Why Be A Rapper?

I want this to be my chance to make people remember me when I die.” —Rich Boy

That quote is from an interview I did when Rich Boy—who sounded like he was gargling marbles when he spoke—was still green behind the ears. His answer resulted from a question I like to ask any new artist I speak to: Why? As in, why are you doing this? Why even get into the music business now? What kind of real money can you make in this climate? What’s your motivation?

I don’t have to tell you how bad the sales market is. For an established artist, let alone a new rapper, going gold in this climate is as likely as Lil’ Kim not looking like an Asian cat in a photo. The question of Why is becoming more and more pertinent as the music industry stays going down the drain and record labels keep shoving trash down our throats and refusing to find new digital-based business models. In the end, your favorite MC ends up getting the shaft (no pause. I’m a female), as they’re forced to operate in an industry that just isn’t working. The incentives for a rapper to be in this business are getting slimmer and slimmer. So why even try? Yet, judging from the CDs we get, the plethora of MySpace rappers and the dearth of Show & Prove artists to sift through, there’s no shortage of MCs trying to get on.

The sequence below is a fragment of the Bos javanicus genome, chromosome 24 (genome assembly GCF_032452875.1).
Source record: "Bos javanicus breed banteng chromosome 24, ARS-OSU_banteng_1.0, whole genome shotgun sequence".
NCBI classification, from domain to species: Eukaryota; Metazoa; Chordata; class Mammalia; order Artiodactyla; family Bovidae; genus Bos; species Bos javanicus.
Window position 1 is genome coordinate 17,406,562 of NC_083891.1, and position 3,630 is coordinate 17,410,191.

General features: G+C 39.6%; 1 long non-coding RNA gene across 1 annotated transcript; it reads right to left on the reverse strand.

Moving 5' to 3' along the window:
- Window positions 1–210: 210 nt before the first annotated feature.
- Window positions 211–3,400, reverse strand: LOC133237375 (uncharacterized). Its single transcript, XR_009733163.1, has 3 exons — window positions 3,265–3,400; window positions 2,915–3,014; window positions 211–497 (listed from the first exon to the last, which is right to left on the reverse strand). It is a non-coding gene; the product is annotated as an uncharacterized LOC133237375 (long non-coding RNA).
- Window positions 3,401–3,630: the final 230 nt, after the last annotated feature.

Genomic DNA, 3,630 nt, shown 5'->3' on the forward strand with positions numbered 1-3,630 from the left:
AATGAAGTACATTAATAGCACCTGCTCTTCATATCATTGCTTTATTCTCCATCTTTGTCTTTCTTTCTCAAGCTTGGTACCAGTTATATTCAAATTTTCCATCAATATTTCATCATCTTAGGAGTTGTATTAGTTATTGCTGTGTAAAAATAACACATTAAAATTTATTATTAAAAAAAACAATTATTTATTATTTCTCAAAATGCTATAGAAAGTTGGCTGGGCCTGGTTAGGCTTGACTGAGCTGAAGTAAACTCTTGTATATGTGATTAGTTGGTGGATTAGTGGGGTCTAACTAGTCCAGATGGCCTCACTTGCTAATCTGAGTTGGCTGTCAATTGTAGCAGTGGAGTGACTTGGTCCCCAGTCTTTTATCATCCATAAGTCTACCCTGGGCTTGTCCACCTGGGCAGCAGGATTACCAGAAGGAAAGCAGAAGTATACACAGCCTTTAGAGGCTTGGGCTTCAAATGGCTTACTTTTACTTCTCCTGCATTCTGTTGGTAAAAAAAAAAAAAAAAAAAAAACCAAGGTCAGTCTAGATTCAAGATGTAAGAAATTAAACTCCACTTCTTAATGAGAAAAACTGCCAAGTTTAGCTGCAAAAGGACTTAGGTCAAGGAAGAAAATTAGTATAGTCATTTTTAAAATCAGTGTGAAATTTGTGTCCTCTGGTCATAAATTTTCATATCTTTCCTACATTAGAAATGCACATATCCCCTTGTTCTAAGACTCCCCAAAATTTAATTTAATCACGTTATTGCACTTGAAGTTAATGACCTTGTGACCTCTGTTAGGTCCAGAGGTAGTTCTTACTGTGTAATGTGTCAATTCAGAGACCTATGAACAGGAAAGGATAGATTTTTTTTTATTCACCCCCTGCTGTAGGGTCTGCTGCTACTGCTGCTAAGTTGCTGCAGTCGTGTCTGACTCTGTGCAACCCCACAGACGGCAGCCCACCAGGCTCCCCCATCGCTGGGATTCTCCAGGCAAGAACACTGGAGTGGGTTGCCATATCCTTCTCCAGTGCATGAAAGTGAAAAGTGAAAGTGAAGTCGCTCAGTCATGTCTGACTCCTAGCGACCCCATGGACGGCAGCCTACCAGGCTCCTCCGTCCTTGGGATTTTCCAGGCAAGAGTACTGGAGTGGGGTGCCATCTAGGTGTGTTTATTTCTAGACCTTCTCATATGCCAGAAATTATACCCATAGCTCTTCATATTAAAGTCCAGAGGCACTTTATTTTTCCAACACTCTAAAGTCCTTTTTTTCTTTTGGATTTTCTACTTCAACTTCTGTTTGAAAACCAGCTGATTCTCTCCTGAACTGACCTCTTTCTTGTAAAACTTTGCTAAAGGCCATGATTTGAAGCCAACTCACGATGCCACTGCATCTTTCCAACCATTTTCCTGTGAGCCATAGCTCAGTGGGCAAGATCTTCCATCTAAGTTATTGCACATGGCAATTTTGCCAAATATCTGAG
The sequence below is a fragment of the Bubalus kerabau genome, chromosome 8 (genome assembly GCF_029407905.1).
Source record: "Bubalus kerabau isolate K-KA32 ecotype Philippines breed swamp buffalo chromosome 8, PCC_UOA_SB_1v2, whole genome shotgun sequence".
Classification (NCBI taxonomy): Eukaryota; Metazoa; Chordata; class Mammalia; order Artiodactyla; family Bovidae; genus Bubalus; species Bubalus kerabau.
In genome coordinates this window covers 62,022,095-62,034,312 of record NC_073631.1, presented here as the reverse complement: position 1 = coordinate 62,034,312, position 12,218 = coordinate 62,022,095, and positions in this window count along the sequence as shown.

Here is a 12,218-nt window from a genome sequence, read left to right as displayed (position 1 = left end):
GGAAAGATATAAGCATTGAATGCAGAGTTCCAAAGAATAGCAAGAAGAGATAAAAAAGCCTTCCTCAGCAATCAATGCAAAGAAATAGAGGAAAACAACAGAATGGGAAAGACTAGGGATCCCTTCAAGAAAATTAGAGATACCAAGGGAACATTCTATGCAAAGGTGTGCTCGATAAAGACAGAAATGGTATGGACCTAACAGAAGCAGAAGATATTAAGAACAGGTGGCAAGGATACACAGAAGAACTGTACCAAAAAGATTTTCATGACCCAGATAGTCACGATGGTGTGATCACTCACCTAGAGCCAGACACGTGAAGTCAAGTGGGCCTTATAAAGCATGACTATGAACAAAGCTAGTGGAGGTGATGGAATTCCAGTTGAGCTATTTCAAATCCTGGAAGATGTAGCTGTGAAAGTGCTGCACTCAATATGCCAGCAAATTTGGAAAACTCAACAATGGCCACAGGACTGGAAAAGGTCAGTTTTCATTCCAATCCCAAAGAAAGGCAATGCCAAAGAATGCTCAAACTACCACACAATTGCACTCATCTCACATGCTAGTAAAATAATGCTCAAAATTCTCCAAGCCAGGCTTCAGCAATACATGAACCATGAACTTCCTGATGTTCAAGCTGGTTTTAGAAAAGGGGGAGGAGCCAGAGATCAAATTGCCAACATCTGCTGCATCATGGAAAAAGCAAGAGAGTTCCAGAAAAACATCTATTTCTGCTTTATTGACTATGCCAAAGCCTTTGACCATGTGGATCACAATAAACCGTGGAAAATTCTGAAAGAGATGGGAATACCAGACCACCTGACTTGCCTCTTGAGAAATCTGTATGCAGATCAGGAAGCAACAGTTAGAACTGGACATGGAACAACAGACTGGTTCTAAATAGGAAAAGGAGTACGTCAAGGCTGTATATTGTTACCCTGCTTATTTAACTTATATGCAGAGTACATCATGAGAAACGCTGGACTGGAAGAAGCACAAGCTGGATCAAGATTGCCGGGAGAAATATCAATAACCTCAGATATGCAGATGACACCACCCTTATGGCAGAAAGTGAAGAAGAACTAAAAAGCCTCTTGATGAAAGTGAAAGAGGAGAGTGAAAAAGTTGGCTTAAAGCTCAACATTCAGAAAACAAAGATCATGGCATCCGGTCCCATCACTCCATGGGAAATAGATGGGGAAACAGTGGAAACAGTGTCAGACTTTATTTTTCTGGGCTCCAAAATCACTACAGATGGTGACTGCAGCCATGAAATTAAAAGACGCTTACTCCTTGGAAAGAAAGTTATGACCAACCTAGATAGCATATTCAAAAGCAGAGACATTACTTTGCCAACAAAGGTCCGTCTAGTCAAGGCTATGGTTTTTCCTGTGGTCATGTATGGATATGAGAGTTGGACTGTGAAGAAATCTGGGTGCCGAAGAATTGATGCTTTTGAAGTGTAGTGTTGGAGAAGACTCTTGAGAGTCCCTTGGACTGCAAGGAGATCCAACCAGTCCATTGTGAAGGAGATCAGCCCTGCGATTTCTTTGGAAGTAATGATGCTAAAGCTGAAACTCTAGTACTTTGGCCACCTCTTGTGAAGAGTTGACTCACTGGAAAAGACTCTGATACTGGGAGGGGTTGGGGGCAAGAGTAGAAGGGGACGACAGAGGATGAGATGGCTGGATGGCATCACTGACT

Still, many aspiring rappers I speak to admit that they don’t expect much out of the music business. But what’s the alternative? What else are you gonna do if all (you think) you can do is rap? For lots of young Black males in the hood, music is the only legal career option and all they can do is pray they’ll turn out like a 50 or Jeezy. Back in July 2007 before his first album dropped, I asked Plies why he kept going hard with his music:

What motivated you to keep going at it?
For me, it’s different dealing with it on a mainstream level. Like, I didn’t have to put up with bullshit on a mainstream level because me and my brother ran our whole situation so we just had to answer to each other, anything we wanted to do. But now doing it on a corporate level, everybody got an opinion. And a lotta times, it ain’t always in the best interest of the artist. It’s in the best interest of the business… This game is about you being a good return on your investment. That’s all that matters.

I posed the same question to B.O.B. recently.

With the rap game the way it is, how do you stay motivated to keep rapping?
The fact that you even asked that question suggests that there’s definitely a void in music in general and I feel like I’m carrying the torch…when it comes to just getting the music to the people.